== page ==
Since high combined loan-to-value (CLTV) loans were first introduced in 1996, Standard & Poor's has continued to monitor the delinquency and charge-off activity of every high CLTV issue it has rated. In December 1998, Standard & Poor's announced the creation of the high CLTV performance matrix, designed to keep the market up-to-date on the performance of this highly controversial market sector, and to provide analysis of and commentary on current trends in the high CLTV market.

More Recent Issues Perform Better

Though delinquencies have continued to increase within each issue group, Standard & Poor's believes that, with few exceptions, these issues are performing within expectations. In addition, each issue group continues to outperform the issue group immediately before it. The most encouraging news involves the 19 transactions that were issued throughout 1998. Performance statistics recorded at the six-month mark for these issues are consistent with those of each of the earlier issue groups. After 12 months, the 1998 transactions have shown much less charge-off activity than those within each of the other earlier issue groups at the 12-month point.

Among the remaining 1996 issues, all of which were issued by FirstPlus Investment Corp. and have an average seasoning of 36 months, the percentage of delinquencies increased during the third quarter of 1999. Cumulative losses for this issue group increased by about 163 basis points, on a weighted average basis, over the second quarter of 1999. The percentage of delinquencies in the 30- to 59-day category rose by approximately 0.64%. There was only a slight increase of 0.13% in the 60- to 89-day category, and delinquencies aged 90 days or more increased by 0.11%. Furthermore, the weighted average constant prepayment rate for this issue group increased over the previous quarter's rate by 4.21%.

It should be noted that these increased percentages in delinquencies and chargeoffs suggest that these transactions are performing worse than they actually are. The actual aggregate balance of delinquent loans has declined since the previous quarter, and the percentages have been exaggerated by the depleted aggregate pool balances.

The excess spread amount for these transactions continued to decline in the third quarter, due to a combination of principal prepayments and losses, as well as the rapid repayment of the senior certificates. The senior certificates of each of the 1996 transactions generally receive lower pass-through rates than the remaining certificate classes do. As the senior certificates are paid in full, the weighted average pass-through rate of the transaction increases, contributing to the reduction in excess spread. On average, the senior certificates have been paid down to approximately 44% of the original certificate balance.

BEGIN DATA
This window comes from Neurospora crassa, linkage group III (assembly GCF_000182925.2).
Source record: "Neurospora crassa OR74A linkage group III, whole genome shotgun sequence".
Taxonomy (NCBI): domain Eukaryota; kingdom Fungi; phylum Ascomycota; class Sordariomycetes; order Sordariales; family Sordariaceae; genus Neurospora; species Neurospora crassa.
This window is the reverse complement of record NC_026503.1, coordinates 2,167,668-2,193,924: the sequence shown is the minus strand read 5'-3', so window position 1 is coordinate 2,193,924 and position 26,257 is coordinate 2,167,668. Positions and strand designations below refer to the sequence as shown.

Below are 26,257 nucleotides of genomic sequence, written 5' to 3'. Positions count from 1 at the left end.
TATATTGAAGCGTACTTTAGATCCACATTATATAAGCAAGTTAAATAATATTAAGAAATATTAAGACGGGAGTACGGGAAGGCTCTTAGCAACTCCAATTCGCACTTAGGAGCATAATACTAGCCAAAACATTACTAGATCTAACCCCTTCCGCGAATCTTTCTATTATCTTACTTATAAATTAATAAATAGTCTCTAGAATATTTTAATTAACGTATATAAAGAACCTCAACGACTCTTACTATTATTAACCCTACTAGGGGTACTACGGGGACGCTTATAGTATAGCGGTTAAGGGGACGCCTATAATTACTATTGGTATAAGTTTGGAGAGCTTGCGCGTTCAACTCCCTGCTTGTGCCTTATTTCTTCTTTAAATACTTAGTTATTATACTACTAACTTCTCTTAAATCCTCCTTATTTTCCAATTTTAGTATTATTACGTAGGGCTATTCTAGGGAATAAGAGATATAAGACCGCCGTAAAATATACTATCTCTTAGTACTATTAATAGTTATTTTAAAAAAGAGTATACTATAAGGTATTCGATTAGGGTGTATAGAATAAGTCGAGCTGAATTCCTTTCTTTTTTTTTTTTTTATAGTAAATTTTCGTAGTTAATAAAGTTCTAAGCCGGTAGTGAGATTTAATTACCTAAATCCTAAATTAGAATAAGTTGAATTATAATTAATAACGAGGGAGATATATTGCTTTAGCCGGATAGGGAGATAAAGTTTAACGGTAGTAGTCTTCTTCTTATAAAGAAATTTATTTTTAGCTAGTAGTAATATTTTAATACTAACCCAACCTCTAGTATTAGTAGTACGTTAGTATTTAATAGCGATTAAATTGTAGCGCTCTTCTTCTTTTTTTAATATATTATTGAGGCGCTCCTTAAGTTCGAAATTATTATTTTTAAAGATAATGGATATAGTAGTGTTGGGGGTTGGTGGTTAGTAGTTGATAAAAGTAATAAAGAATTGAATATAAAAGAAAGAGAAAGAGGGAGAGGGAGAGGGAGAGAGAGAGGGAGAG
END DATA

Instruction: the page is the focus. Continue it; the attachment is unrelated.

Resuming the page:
Standard & Poor's believes that the point at which delinquencies level off will come sooner among newer transactions, as issuers gain more experience with high CLTV loans and underwriting standards grow tighter. It is anticipated, therefore, that delinquencies and chargeoffs for the high CLTV product issued since 1997 will rise for 20 months to 30 months, level off, and then start to decline.

Default Percentages Among 1997 Issues

Stay Below 1996 Levels

As previously noted, the cumulative charge-off experience of the issue group from the first half of 1997 slightly exceeded that of the 1996 transactions at both the six- and 12-month benchmarks. After 18 months, cumulative chargeoffs for the issues from the first half of 1997 were approximately 3.55%, or 14 bps less than those among the 1996 issue group at the same 18-month point. Continued better performance than the 1996 group is noted at the 24-month milestone, when cumulative losses for the issues from the first half of 1997 reached 5.93%, or 41 bps below the level of the 1996 issue group at the same time since issuance.

In a more general trend, the developing loss curve of the more recent issue groups has generally remained below that of the 1996 issue group at each of the corresponding time benchmarks since issuance. Cumulative chargeoffs have increased for each of the issue groups, and the newer issue groups continue to show the smaller increases over the previous quarter at each six-month benchmark since issuance.

1999 Issues Inspire Optimism

During the third quarter of 1999, Standard & Poor's rated two transactions totaling approximately US$679 million. One deal, by Empire Funding, represents a former revolving structure that converted to a term deal.

Standard & Poor's anticipates that the 12 issues it has rated in 1999 will show performance results that are better than those of each of the prior issue groups. As the life cycles of these transactions lengthen, performance tracking reveals that, to date, the more recent securitizations have generally outperformed the older deals.

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